[10 September 2001]
P.O.D.—or to give them their full name, Payable on Death—are believe it are not, a massively popular Christian band. But with some absolutely huge, crunching riffs, plenty of frantic vocals and a positively pounding rhythm section, they thankfully do not resemble Stryper, the last bastions of the Bible to successfully cross over to the rock mainstream.
And cross over to the mainstream they have, because the fact the release of this album was delayed so a week of MTV promotion could be scheduled around it means the kids are, if you’ll pardon the pun, listening to P.O.D. religiously.
Indeed, the intensely powerful, faith-affirming single, “Alive”, has become a staple on MTV thanks to its undeniable melody, and the band’s appearance in Rolling Stone has given them the credibility their long slog to fame has deserved, as well as cementing their popularity,
After making a name for themselves in the underground Christian hard music scene with four albums on various independent labels, P.O.D. signed with Atlantic Records and released their well received major label debut, Fundamental Elements of Southtown. But it was after supporting fellow hardcore favourites Sevendust and Korn and joining the lengthy Ozzfest tour that Atlantic really saw the potential of the band.
Satellite realises that potential in awesome fashion, thanks in part to the studio union with veteran producer Howard Benson. Despite the band’s full name sounding like some dodgy Scandinavian death metal band, Benson has helped mould P.O.D’s hardcore rock, rap and even reggae influences into a radio-friendly, surprisingly melodic collection of songs that manages to convert legions of fans searching for the next Limp Bizkit or Linkin Park.
The pulsating opening track, “Set It Off”, and the excellent, explosive power of “Boom” will undoubtedly follow the aforementioned “Alive” onto regular rotation on MTV, but plenty of other tracks on this album full of varied sounds stand out, preventing P.O.D. from falling into the familiar trap of recording a dozen or so boring and repetitive songs.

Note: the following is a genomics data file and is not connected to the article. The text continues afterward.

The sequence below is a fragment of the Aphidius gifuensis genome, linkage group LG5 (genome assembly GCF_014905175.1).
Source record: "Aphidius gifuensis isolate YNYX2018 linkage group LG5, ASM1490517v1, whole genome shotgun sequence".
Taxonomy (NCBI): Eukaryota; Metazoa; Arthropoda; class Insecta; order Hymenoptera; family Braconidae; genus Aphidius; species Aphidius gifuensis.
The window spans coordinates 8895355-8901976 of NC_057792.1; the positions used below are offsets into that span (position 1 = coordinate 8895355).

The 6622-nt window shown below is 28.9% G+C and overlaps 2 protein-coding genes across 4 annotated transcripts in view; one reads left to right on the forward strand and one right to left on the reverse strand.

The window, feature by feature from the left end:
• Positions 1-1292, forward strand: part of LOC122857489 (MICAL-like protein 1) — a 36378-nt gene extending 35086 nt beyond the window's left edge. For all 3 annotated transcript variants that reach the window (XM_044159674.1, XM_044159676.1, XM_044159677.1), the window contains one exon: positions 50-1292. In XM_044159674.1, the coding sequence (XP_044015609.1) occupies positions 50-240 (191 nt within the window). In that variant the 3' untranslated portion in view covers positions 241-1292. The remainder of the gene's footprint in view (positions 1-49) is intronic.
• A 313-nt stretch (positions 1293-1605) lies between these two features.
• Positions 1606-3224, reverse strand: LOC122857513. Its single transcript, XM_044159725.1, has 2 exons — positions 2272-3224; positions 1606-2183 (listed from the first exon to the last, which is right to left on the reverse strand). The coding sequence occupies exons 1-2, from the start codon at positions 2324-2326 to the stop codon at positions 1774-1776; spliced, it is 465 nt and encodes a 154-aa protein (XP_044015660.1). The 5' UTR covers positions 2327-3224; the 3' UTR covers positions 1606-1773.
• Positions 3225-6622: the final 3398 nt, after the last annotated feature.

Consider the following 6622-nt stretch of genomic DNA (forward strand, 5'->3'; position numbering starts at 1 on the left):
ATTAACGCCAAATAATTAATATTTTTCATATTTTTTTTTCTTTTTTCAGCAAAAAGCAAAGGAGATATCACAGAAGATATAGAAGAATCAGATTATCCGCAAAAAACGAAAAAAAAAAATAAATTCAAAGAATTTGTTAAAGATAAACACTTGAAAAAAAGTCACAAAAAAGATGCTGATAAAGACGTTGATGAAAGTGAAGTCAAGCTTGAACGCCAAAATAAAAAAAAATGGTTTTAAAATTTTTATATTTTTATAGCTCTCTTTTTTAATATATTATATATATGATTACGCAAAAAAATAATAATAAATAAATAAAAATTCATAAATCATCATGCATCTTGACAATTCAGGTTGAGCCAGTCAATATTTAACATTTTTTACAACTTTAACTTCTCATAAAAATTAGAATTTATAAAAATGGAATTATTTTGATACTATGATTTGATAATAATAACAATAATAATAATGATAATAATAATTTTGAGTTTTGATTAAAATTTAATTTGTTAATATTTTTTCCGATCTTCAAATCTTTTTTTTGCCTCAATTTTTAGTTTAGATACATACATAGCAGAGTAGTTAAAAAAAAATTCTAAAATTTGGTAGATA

The addictive, reggae-inspired “Ridiculous” and “Youth of the Nation” are drowned in atmosphere and attitude, but are a pleasant twist to the by-now-common style of hearing the likes of Fred Durst rap over a predictable wall of sound. The band’s Christianity adds a heavy flavour to the excellent musicianship, and in songs like the title track or “Portrait”, vocalist Sonny’s lyrics provide a thoughtful edge without blatantly being an evangelical vehicle. They certainly make a refreshing change to the regular shock-tactic use of profanity so often heard in this genre.
Both the mighty-sounding “Anything Right” and the title track crank the amps back up once more, whilst the closest P.O.D. get to an acoustic ballad, “Thinking About Forever”, slows the pace down in a way that recalls Staind, but with a much more thought-provoking lyrical message. A couple of instrumental pieces add a further diversity to the proceedings, and apart from the bizarre “Without Yah, Nothin”, it’s easy to enjoy most of the tunes on Satellite.
I fully expected not to enjoy this release, but I won’t be the only one to have their misconceptions quashed by this band that is bold and creative in a way the rock scene has not seen for some time. The fact that the album has shifted well over a million copies already demonstrates that, and as long as their success doesn’t trigger a Stryper reunion, P.O.D. will undoubtedly reach a higher plateau of fame by the end of 2002.
Published at: http://www.popmatters.com/pm/review/pod-satellite/